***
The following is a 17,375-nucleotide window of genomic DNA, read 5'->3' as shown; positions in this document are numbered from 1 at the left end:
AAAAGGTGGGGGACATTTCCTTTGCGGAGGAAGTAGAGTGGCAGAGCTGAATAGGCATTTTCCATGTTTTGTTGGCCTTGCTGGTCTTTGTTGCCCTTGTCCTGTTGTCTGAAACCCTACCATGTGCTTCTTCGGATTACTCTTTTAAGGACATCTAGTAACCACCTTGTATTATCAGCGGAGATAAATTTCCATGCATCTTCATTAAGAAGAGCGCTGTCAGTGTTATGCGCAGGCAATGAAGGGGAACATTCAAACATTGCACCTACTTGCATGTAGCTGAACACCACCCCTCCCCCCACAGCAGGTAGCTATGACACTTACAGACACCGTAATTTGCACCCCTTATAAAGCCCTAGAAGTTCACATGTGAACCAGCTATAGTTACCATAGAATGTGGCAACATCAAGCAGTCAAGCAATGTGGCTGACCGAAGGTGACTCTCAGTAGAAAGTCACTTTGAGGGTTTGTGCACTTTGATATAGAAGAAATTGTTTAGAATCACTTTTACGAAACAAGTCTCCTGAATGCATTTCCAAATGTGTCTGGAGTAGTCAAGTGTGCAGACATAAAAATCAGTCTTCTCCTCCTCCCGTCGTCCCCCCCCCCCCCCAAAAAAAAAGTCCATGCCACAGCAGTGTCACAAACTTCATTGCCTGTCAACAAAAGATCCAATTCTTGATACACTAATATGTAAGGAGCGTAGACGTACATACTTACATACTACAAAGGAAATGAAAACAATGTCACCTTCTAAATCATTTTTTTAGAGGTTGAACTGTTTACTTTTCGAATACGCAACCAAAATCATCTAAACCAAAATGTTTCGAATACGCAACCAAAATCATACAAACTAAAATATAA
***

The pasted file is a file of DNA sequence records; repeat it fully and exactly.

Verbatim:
The following is a 17,375-nucleotide window of genomic DNA, read 5'->3' as shown; positions in this document are numbered from 1 at the left end:
AAAAGGTGGGGGACATTTCCTTTGCGGAGGAAGTAGAGTGGCAGAGCTGAATAGGCATTTTCCATGTTTTGTTGGCCTTGCTGGTCTTTGTTGCCCTTGTCCTGTTGTCTGAAACCCTACCATGTGCTTCTTCGGATTACTCTTTTAAGGACATCTAGTAACCACCTTGTATTATCAGCGGAGATAAATTTCCATGCATCTTCATTAAGAAGAGCGCTGTCAGTGTTATGCGCAGGCAATGAAGGGGAACATTCAAACATTGCACCTACTTGCATGTAGCTGAACACCACCCCTCCCCCCACAGCAGGTAGCTATGACACTTACAGACACCGTAATTTGCACCCCTTATAAAGCCCTAGAAGTTCACATGTGAACCAGCTATAGTTACCATAGAATGTGGCAACATCAAGCAGTCAAGCAATGTGGCTGACCGAAGGTGACTCTCAGTAGAAAGTCACTTTGAGGGTTTGTGCACTTTGATATAGAAGAAATTGTTTAGAATCACTTTTACGAAACAAGTCTCCTGAATGCATTTCCAAATGTGTCTGGAGTAGTCAAGTGTGCAGACATAAAAATCAGTCTTCTCCTCCTCCCGTCGTCCCCCCCCCCCCCCAAAAAAAAAGTCCATGCCACAGCAGTGTCACAAACTTCATTGCCTGTCAACAAAAGATCCAATTCTTGATACACTAATATGTAAGGAGCGTAGACGTACATACTTACATACTACAAAGGAAATGAAAACAATGTCACCTTCTAAATCATTTTTTTAGAGGTTGAACTGTTTACTTTTCGAATACGCAACCAAAATCATCTAAACCAAAATGTTTCGAATACGCAACCAAAATCATACAAACTAAAATATAA